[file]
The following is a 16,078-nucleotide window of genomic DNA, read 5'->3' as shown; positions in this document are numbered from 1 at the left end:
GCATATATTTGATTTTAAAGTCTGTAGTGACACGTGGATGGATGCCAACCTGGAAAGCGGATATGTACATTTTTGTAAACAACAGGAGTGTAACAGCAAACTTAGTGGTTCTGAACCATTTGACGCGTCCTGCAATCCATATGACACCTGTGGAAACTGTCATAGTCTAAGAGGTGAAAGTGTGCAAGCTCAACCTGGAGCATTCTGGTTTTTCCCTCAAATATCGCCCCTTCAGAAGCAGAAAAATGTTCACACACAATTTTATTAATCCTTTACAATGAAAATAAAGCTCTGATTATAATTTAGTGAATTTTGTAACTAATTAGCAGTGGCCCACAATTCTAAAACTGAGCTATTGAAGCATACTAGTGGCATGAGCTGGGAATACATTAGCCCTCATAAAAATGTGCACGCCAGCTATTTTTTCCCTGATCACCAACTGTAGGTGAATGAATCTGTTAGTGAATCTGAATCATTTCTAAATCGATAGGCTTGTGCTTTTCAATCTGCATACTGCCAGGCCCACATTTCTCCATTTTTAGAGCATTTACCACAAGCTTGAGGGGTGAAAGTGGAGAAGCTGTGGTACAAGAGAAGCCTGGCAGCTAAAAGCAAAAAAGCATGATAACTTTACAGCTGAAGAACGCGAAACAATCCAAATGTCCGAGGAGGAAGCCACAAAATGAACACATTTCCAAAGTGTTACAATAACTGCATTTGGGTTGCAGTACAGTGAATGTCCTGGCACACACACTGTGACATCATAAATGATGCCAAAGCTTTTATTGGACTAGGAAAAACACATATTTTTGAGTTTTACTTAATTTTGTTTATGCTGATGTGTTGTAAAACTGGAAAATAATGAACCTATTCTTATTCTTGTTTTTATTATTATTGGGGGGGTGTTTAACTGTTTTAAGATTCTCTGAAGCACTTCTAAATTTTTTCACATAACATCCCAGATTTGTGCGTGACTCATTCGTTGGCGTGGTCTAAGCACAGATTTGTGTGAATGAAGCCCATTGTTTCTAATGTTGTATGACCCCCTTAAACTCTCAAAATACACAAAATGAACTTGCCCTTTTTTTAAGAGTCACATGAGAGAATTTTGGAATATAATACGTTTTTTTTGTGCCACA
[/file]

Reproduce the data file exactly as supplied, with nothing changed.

The following is a 16,078-nucleotide window of genomic DNA, read 5'->3' as shown; positions in this document are numbered from 1 at the left end:
GCATATATTTGATTTTAAAGTCTGTAGTGACACGTGGATGGATGCCAACCTGGAAAGCGGATATGTACATTTTTGTAAACAACAGGAGTGTAACAGCAAACTTAGTGGTTCTGAACCATTTGACGCGTCCTGCAATCCATATGACACCTGTGGAAACTGTCATAGTCTAAGAGGTGAAAGTGTGCAAGCTCAACCTGGAGCATTCTGGTTTTTCCCTCAAATATCGCCCCTTCAGAAGCAGAAAAATGTTCACACACAATTTTATTAATCCTTTACAATGAAAATAAAGCTCTGATTATAATTTAGTGAATTTTGTAACTAATTAGCAGTGGCCCACAATTCTAAAACTGAGCTATTGAAGCATACTAGTGGCATGAGCTGGGAATACATTAGCCCTCATAAAAATGTGCACGCCAGCTATTTTTTCCCTGATCACCAACTGTAGGTGAATGAATCTGTTAGTGAATCTGAATCATTTCTAAATCGATAGGCTTGTGCTTTTCAATCTGCATACTGCCAGGCCCACATTTCTCCATTTTTAGAGCATTTACCACAAGCTTGAGGGGTGAAAGTGGAGAAGCTGTGGTACAAGAGAAGCCTGGCAGCTAAAAGCAAAAAAGCATGATAACTTTACAGCTGAAGAACGCGAAACAATCCAAATGTCCGAGGAGGAAGCCACAAAATGAACACATTTCCAAAGTGTTACAATAACTGCATTTGGGTTGCAGTACAGTGAATGTCCTGGCACACACACTGTGACATCATAAATGATGCCAAAGCTTTTATTGGACTAGGAAAAACACATATTTTTGAGTTTTACTTAATTTTGTTTATGCTGATGTGTTGTAAAACTGGAAAATAATGAACCTATTCTTATTCTTGTTTTTATTATTATTGGGGGGGTGTTTAACTGTTTTAAGATTCTCTGAAGCACTTCTAAATTTTTTCACATAACATCCCAGATTTGTGCGTGACTCATTCGTTGGCGTGGTCTAAGCACAGATTTGTGTGAATGAAGCCCATTGTTTCTAATGTTGTATGACCCCCTTAAACTCTCAAAATACACAAAATGAACTTGCCCTTTTTTTAAGAGTCACATGAGAGAATTTTGGAATATAATACGTTTTTTTTGTGCCACA